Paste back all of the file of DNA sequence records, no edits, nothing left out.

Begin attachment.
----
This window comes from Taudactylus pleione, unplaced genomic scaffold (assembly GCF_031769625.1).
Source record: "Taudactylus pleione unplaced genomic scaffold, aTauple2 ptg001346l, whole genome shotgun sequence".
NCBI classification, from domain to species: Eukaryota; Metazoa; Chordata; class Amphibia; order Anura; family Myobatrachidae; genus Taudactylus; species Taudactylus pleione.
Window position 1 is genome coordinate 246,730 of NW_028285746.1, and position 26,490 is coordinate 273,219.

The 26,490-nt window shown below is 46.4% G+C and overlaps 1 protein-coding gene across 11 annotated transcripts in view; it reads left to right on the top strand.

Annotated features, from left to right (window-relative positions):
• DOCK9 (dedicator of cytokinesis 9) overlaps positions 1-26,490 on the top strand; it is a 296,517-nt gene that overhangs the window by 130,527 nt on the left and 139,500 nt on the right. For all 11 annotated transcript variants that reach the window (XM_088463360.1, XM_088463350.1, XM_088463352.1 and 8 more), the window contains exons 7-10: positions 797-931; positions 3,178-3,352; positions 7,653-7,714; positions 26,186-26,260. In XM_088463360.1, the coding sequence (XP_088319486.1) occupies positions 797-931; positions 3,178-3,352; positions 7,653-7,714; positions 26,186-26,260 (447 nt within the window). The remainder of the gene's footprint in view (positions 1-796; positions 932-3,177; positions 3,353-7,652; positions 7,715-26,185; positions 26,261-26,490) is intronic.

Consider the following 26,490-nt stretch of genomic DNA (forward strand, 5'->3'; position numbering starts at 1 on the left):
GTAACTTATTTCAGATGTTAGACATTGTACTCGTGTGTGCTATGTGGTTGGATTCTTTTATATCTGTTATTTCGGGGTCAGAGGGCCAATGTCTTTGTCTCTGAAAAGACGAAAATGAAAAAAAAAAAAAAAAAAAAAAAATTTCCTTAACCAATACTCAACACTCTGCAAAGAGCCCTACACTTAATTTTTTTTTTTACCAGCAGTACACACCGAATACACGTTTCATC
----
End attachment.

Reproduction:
This window comes from Taudactylus pleione, unplaced genomic scaffold (assembly GCF_031769625.1).
Source record: "Taudactylus pleione unplaced genomic scaffold, aTauple2 ptg001346l, whole genome shotgun sequence".
NCBI classification, from domain to species: Eukaryota; Metazoa; Chordata; class Amphibia; order Anura; family Myobatrachidae; genus Taudactylus; species Taudactylus pleione.
Window position 1 is genome coordinate 246,730 of NW_028285746.1, and position 26,490 is coordinate 273,219.

The 26,490-nt window shown below is 46.4% G+C and overlaps 1 protein-coding gene across 11 annotated transcripts in view; it reads left to right on the top strand.

Annotated features, from left to right (window-relative positions):
• DOCK9 (dedicator of cytokinesis 9) overlaps positions 1-26,490 on the top strand; it is a 296,517-nt gene that overhangs the window by 130,527 nt on the left and 139,500 nt on the right. For all 11 annotated transcript variants that reach the window (XM_088463360.1, XM_088463350.1, XM_088463352.1 and 8 more), the window contains exons 7-10: positions 797-931; positions 3,178-3,352; positions 7,653-7,714; positions 26,186-26,260. In XM_088463360.1, the coding sequence (XP_088319486.1) occupies positions 797-931; positions 3,178-3,352; positions 7,653-7,714; positions 26,186-26,260 (447 nt within the window). The remainder of the gene's footprint in view (positions 1-796; positions 932-3,177; positions 3,353-7,652; positions 7,715-26,185; positions 26,261-26,490) is intronic.

Consider the following 26,490-nt stretch of genomic DNA (forward strand, 5'->3'; position numbering starts at 1 on the left):
GTAACTTATTTCAGATGTTAGACATTGTACTCGTGTGTGCTATGTGGTTGGATTCTTTTATATCTGTTATTTCGGGGTCAGAGGGCCAATGTCTTTGTCTCTGAAAAGACGAAAATGAAAAAAAAAAAAAAAAAAAAAAAATTTCCTTAACCAATACTCAACACTCTGCAAAGAGCCCTACACTTAATTTTTTTTTTTACCAGCAGTACACACCGAATACACGTTTCATC